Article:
Asunto(s)
Consumo de Bebidas Alcohólicas/psicología , Atletas/psicología , Grupo Paritario , Percepción , Estudiantes/psicología , Adolescente , Femenino , Amigos/psicología , Humanos , Masculino , Encuestas y Cuestionarios , Universidades/organización & administración , Adulto Joven
18.
Depress Res Treat ; 2016: 4972854, 2016.
Artículo en Inglés | MEDLINE | ID: mdl-27703808

RESUMEN

Background. Little is known about the role of discrimination on depression among Latino sexual and gender identity minorities. This manuscript examined the relationship between ethnic/racial discrimination and sexual discrimination on clinically significant depressive symptoms among Latino sexual minority men (i.e., gay and bisexual men and other men who have sex with men) and Latina transgender women. Methods. A community-based participatory research partnership recruited participants (N = 186; 80.6% cisgender men) in North Carolina to a social network-based HIV intervention. Using baseline data, we quantified the amount of perceived discrimination and conducted mixed-effects logistic regression analyses to examine correlates of clinically significant depressive symptoms. Results. A high percentage of participants reported ethnic/racial discrimination (73.7%) and sexual discrimination (53.8%). In the multivariable models, ethnic/racial discrimination, sexual discrimination, masculinity, fatalism, and social support were significantly associated with clinically significant depressive symptoms. Discussion. Improving mental health requires multilevel interventions that address pertinent individual, interpersonal, and system level factors.

19.
Blood Coagul Fibrinolysis ; 27(7): 761-769, 2016 Oct.
Artículo en Inglés | MEDLINE | ID: mdl-27467981

RESUMEN

The Hemostasis and Thrombosis Research Society (HTRS) Registry was used to monitor the postapproval use of recombinant factor VIIa. The objective of this manuscript is to provide key insights on the demographics of patients with acquired hemophilia in the HTRS Registry. Acquired hemophilia patient registration in HTRS captured age; sex; comorbidities and predisposing conditions; first bleeding location; laboratory parameters; exposure to blood products, factor, and bypassing agents; and initiation of immune suppression/tolerance therapy. Overall, 166 patients with acquired hemophilia were registered in HTRS (83 women, 73 men, median age 70 years); the majority were non-Hispanic whites (61.4%). The most common comorbidities were autoimmune disease (28.4%) and malignancy (14.5%). The most common first site of bleeding was subcutaneous (27.1%); this was more common in whites (29.1%) than blacks (12.5%) and in non-Hispanics (26.4%) than Hispanics (11.8%). Blood product exposure was reported for 33.1% of patients; the most commonly reported product was packed red blood cells (28%). Of the 57 patients with outcome data available for immune tolerance therapy, 26 patients (46%) reported successful treatment, 13 reported unsuccessful treatment (23%), and 18 (32%) were receiving active treatment at the time of registration. The HTRS Registry final analysis provides the only current comprehensive look at acquired hemophilia in the US population, including details on underlying autoimmune diseases and malignancies. Pertinent to recognition and diagnosis of the disease, subcutaneous bleeding as a presenting bleeding symptom was more common in white and non-Hispanic individuals.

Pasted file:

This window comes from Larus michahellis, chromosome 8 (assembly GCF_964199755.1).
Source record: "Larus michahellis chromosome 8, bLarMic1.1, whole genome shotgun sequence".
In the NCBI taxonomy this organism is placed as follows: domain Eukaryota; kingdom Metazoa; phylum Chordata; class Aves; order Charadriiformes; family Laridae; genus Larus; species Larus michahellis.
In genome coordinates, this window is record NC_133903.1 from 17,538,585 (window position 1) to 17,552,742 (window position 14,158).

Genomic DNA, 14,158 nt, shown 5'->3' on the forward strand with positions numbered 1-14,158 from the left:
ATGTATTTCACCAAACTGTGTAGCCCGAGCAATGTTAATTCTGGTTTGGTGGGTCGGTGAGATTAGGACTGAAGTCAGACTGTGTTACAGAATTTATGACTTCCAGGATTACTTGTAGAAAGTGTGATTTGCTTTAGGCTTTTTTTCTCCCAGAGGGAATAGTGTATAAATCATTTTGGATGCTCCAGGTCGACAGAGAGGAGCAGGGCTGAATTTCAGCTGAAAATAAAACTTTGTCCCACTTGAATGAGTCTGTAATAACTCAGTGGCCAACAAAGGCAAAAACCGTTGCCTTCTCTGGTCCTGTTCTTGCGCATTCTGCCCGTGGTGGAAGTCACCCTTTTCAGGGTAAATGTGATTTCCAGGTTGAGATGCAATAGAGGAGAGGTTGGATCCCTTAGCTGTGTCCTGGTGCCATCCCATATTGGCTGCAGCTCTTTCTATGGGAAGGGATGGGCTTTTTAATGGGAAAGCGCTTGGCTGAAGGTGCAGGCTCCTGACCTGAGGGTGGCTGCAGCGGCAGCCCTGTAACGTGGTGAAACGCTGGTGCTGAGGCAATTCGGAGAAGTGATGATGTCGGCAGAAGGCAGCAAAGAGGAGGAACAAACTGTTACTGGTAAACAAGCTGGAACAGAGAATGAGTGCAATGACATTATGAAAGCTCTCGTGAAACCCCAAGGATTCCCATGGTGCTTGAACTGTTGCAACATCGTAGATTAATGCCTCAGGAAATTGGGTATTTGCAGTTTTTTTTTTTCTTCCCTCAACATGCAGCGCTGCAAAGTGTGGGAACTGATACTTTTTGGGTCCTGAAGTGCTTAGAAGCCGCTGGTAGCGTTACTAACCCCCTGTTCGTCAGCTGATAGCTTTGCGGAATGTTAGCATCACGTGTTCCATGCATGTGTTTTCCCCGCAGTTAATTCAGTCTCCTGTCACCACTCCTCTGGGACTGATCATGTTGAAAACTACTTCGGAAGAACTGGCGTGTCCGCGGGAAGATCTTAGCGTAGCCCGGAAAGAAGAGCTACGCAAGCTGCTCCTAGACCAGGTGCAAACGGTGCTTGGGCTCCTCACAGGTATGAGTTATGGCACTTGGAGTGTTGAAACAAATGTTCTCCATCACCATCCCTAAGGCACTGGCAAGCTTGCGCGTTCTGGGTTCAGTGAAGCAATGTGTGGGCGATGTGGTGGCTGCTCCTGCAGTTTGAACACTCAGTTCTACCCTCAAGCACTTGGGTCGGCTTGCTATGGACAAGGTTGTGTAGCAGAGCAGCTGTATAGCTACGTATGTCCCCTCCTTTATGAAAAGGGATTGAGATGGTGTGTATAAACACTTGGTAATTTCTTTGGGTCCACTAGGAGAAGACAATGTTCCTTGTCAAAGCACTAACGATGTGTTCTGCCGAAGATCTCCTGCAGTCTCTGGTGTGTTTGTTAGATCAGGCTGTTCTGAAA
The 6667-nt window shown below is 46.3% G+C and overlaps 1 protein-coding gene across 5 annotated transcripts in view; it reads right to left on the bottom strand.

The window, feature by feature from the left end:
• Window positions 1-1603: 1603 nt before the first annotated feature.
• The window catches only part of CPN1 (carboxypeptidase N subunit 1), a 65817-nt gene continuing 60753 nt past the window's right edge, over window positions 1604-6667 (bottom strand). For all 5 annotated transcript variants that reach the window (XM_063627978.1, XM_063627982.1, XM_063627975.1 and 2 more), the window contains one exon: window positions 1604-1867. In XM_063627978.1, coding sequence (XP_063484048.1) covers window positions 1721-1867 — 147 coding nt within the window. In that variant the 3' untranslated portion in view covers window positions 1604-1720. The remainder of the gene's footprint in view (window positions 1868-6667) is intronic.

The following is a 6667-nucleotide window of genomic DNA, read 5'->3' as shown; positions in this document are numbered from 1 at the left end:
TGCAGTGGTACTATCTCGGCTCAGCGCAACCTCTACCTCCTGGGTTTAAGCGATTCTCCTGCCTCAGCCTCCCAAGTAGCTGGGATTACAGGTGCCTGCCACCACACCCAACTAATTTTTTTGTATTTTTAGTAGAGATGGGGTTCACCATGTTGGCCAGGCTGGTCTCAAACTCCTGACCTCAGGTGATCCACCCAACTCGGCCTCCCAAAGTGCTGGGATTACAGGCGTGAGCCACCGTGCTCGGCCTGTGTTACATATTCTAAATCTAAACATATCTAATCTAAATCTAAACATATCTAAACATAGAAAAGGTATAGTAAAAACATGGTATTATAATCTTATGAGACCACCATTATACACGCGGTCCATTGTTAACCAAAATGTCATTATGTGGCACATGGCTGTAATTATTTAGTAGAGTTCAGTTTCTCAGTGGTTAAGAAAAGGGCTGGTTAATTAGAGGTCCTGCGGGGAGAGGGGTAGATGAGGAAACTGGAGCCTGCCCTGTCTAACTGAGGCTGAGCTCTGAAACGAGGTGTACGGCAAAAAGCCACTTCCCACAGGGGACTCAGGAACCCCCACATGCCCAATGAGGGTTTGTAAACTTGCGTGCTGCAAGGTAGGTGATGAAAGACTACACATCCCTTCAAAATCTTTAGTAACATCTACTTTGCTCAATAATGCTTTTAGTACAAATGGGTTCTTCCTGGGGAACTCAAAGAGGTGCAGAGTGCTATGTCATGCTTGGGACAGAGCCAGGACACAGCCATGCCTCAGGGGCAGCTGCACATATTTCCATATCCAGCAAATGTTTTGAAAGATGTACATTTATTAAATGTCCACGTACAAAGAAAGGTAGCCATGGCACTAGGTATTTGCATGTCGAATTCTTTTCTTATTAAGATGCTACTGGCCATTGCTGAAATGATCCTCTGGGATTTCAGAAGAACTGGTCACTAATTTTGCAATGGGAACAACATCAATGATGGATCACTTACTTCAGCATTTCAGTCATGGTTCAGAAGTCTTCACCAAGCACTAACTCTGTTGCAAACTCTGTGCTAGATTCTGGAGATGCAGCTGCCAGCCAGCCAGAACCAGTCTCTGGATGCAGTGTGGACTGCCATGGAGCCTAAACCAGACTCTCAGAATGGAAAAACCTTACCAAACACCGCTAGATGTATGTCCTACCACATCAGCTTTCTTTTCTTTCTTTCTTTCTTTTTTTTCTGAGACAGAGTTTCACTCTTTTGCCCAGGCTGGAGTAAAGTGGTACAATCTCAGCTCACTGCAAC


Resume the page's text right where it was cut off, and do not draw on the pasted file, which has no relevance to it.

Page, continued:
Asunto(s)
Hemofilia A/diagnóstico , Hemostasis/genética , Trombosis/genética , Anciano , Anciano de 80 o más Años , Comorbilidad , Demografía , Femenino , Humanos , Masculino , Sistema de Registros , Estudios Retrospectivos , Estados Unidos
20.
Am J Hematol ; 91(8): 787-92, 2016 08.
Artículo en Inglés | MEDLINE | ID: mdl-27152483

RESUMEN

Choosing Wisely (CW) is a medical stewardship initiative led by the American Board of Internal Medicine Foundation in collaboration with professional medical societies in the United States. In an effort to learn from and leverage the work of others, the American Society of Hematology CW Task Force developed a method to identify and prioritize CW recommendations from other medical societies of high relevance and importance to patients with blood disorders and their physicians. All 380 CW recommendations were reviewed and assessed for relevance and importance. Relevance was assessed using the MORE(TM) relevance scale. Importance was assessed with regard to six guiding principles: harm avoidance, evidence, aggregate cost, relevance, frequency and impact. Harm avoidance was considered the most important principle. Ten highly relevant and important recommendations were identified from a variety of professional societies. Recommendations focused on decreasing unnecessary imaging, blood work, treatments and transfusions, as well as on increasing collaboration across disciplines and considering value when recommending treatments. Many CW recommendations have relevance beyond the society of origin. The methods developed by the ASH CW Task Force could be easily adapted by other Societies to identify additional CW recommendations of relevance and importance to their fields. Am. J. Hematol. 91:787-792, 2016. © 2016 Wiley Periodicals, Inc.


Asunto(s)
Hematología/métodos , Guías de Práctica Clínica como Asunto/normas , Directrices para la Planificación en Salud , Hematología/normas , Sociedades Médicas , Estados Unidos